Aktar: Funny story that. It’s a long story but I’ll turn it into a short story. When I was about 15 I wanted to learn music technology and through a youth club, I went to a place called community music, which is still going and still putting on workshops. The bass player and the guitarist that you see in the band today were the tutors, so that’s when I first met them when I was 15 or 14.
But, erm, I kind of maintained contact, I mean they were already an established band at that time so like you know they were touring and I think when I was 18, is when I did my first tour with them.
I mean like I was doing and creating music, writing songs and that so I guess our paths crossed quite a lot. I was studying in a place where their studio was upstairs and then one thing led to another. First thing I was dj-ing really on tour so I wasn’t actually part of the band so I was like dj-ing as support and playing as the doors opened, then the support act would come on and I would play it during the changeover, then I would jump over and feature on two songs with ADF at the time.
Then in 2000 I started playing as the front person of the band, so 2000/2001, so it’s been a mad journey for me definitely. You know I can’t complain.
How young were you when you knew you wanted to get into music?
Aktar: Erm well do you know what I didn’t even study music in school. I guess it didn’t really interest me because it was quite classical what they were teaching in school at the time and we didn’t really have access to studio equipment as such; we just had the one computer – it was just one computer for the whole class. People could use it but it just wasn’t really easy access.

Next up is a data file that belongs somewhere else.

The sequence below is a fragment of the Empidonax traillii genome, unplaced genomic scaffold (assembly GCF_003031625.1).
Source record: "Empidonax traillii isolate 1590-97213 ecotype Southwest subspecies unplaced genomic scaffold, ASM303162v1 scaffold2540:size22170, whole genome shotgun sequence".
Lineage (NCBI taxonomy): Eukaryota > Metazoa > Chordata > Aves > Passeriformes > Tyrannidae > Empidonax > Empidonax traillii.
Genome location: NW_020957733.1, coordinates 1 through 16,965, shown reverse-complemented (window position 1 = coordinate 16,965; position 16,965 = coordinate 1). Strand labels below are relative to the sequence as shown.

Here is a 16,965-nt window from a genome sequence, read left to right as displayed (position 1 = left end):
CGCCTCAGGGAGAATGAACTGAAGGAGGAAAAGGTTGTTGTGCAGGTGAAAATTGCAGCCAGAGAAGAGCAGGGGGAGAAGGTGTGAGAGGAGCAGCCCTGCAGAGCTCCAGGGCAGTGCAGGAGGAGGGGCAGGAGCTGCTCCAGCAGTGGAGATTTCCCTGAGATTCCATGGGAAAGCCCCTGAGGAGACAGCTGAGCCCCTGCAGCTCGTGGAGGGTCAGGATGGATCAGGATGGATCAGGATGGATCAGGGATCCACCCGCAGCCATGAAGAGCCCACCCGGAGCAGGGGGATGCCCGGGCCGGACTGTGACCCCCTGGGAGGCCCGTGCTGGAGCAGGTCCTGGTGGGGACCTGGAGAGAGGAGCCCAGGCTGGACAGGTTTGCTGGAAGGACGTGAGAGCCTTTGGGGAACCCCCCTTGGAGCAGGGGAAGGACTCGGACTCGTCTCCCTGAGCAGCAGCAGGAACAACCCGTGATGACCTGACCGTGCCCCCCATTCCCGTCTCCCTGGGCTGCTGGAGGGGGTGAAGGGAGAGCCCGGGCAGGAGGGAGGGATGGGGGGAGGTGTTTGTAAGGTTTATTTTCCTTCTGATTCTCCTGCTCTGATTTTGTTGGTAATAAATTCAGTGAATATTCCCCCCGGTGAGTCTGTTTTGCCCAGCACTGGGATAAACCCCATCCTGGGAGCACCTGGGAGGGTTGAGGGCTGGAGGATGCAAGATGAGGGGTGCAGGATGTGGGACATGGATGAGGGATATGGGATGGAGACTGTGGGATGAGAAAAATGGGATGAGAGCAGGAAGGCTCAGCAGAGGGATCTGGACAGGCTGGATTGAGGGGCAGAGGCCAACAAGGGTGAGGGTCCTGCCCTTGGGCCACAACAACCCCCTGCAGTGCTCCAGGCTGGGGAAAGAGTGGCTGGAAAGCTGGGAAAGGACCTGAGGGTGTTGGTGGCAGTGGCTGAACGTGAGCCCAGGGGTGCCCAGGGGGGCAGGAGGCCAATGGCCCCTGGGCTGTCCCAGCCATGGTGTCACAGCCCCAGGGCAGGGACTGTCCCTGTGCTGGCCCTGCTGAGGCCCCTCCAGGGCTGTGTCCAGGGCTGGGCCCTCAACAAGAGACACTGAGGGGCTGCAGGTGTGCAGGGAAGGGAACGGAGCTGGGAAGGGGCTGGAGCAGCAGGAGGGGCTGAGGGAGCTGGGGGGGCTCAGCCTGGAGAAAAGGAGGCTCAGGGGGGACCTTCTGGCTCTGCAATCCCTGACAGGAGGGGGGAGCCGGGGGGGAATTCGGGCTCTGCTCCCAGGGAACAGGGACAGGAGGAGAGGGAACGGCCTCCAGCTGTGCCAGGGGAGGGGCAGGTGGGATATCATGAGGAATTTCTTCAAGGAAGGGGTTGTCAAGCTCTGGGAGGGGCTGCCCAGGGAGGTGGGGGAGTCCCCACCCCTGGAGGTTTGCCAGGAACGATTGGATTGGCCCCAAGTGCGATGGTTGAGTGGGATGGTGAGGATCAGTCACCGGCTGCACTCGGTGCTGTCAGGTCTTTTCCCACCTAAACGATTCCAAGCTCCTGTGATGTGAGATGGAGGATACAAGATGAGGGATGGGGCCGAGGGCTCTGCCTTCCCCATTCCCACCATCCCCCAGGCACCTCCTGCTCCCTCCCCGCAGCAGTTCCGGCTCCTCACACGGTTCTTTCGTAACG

But when I got to community music it was much easier to access; I really enjoyed it a lot. I think when I first started recording music and playing an event live once a month, as a showcase, I remember doing a showcase and someone actually saying ‘You know what I like what you do. Could you do it at this place and we will pay you’. So that was the first like, wow, you could actually do this and earn money from this moment.
I mean, it wasn’t why we were doing this at all, like we were having fun and learning something and it was a way to like you know get away from the streets and get off the streets in a sense in that you’re actually doing something constructive than just hanging out with your pals and, you know, getting up to no good. There’s more chance of you getting into trouble so.
Did you ever think that you guys would be this big?
Aktar: Not really, nah, just didn’t really think. We were just enjoying ourselves and it was just having fun and being able to travel. When we started touring and getting reactions from audiences that kind of motivated us more to like carry on and continue doing it so like, what, twenty odd years later we’re still here.
So it’s going to sound like an interview style question now (Aktar laughed), but where do you guys see yourselves in ten years’ time? Where do you think you guys will be?
Aktar: I have no idea; just taking it every day as it comes, live every day as it comes. Who knows what could happen tomorrow but, hey, I’m ready for it, whatever it is. It has to be that way.
Feature photography by Jazz Jennings